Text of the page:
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Equipment: To lease or to buy?
The sales rep may promise the world, but what's really better for your practice?
So you've decided to invest in a new piece of equipment for your veterinary clinic. The sales representative says a lease is the answer, and all you have to do is sign on the dotted line—the company will deliver the equipment tomorrow. You don't even have to make any payments for the next three months. Sounds good, right?
Now for the reality check. Leasing can be easy, but lease payments include an imputed interest factor, so you need to determine how much interest you'll pay—and what your total cost will be over the long haul—before you decide that a lease is better than simply buying the equipment.
If it's not disclosed, ask your accountant to help you determine the interest rate. Keep in mind that deferring lease payments adds interest to the total cost. And if you want to take the IRS section 179 immediate expense write-off, which is available in 2010 for up to $250,000 of equipment cost, you'll need to arrange a $1 lease buyout option to qualify.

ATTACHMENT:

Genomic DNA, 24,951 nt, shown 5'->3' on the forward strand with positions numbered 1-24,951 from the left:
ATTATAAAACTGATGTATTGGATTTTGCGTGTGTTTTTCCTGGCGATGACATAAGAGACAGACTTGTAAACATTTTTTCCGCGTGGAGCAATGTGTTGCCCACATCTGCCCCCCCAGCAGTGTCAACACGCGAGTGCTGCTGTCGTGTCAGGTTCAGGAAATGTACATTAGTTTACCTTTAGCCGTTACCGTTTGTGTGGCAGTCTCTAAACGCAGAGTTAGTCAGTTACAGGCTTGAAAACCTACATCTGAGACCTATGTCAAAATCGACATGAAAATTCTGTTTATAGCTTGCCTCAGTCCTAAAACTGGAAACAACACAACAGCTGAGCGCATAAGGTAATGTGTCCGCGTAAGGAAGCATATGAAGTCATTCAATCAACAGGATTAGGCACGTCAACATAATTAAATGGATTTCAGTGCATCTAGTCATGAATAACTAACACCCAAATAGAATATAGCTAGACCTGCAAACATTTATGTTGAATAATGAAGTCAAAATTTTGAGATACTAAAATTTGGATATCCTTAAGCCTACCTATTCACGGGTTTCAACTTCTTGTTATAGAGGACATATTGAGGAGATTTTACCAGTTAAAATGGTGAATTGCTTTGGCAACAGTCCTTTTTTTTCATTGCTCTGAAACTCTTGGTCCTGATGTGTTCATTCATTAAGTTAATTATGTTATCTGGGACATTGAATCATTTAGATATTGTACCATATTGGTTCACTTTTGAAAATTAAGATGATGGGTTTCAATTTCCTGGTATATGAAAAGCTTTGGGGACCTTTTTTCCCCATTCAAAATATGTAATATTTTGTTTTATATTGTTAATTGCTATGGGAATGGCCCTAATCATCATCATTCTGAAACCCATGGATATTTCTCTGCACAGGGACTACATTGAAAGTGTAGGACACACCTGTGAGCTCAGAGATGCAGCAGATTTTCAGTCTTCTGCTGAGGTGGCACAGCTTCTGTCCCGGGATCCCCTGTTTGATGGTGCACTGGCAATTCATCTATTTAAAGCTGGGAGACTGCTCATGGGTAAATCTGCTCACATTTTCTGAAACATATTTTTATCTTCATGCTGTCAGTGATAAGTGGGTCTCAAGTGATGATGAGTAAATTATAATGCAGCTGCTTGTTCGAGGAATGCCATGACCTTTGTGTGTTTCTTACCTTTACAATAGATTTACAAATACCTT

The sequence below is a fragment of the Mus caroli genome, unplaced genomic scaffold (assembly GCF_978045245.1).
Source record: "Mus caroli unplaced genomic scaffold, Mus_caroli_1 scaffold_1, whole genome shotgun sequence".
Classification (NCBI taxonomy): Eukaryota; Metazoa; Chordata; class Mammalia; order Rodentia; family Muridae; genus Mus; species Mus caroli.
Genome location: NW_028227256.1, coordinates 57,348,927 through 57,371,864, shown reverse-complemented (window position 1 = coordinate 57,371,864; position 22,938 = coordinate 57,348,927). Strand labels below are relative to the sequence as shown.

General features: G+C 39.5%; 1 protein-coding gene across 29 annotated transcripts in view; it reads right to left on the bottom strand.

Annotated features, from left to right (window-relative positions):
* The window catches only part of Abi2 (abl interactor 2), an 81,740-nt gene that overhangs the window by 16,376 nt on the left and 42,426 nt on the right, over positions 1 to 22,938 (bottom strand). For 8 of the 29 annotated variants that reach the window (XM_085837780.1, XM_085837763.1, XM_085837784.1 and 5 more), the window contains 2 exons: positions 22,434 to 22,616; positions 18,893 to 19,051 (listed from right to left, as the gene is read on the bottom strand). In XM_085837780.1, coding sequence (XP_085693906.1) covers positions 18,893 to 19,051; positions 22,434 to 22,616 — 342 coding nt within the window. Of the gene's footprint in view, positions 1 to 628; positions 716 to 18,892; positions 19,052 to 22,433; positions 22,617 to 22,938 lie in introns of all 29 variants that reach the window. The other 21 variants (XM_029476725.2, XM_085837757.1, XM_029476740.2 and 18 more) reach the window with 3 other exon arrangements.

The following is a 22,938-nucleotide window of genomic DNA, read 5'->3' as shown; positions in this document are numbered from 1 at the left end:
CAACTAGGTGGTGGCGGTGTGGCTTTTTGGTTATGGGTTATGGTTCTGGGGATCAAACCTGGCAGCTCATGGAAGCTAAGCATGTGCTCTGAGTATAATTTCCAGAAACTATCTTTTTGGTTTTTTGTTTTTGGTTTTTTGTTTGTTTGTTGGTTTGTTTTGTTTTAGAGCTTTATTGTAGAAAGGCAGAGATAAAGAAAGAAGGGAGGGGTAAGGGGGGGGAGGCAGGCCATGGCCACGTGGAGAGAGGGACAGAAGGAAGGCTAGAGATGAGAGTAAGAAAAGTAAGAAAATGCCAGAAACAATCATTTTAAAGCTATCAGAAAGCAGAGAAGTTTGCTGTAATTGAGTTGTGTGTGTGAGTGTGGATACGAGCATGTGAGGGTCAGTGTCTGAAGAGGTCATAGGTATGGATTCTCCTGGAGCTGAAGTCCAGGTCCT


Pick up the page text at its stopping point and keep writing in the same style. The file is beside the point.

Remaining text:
You can always use financing as an alternative to leasing. It won't necessarily be the salesperson's first choice, so he or she may not offer it as an option up front. Many veterinary lenders offer 100-percent financing on equipment purchases, often at lower interest rates than a lease. When you finance, you own the equipment outright and you can use the IRS section 179 expense deduction. Plus, sales tax will be charged on the equipment cost, not the lease payment, so your sales tax cost will be less.
A final concern with leasing vs. financing is what happens if you want early payoff. With leases, most contracts will indicate that the only way out is to fully pay off the contract. Not so with financing—you'll simply ask the bank to tell you the principal amount of the loan and arrange to finalize the payoff.
Veterinary Economics Editorial Advisory Board member Gary Glassman, CPA, is a partner with Burzenski and Co. in East Haven, Conn.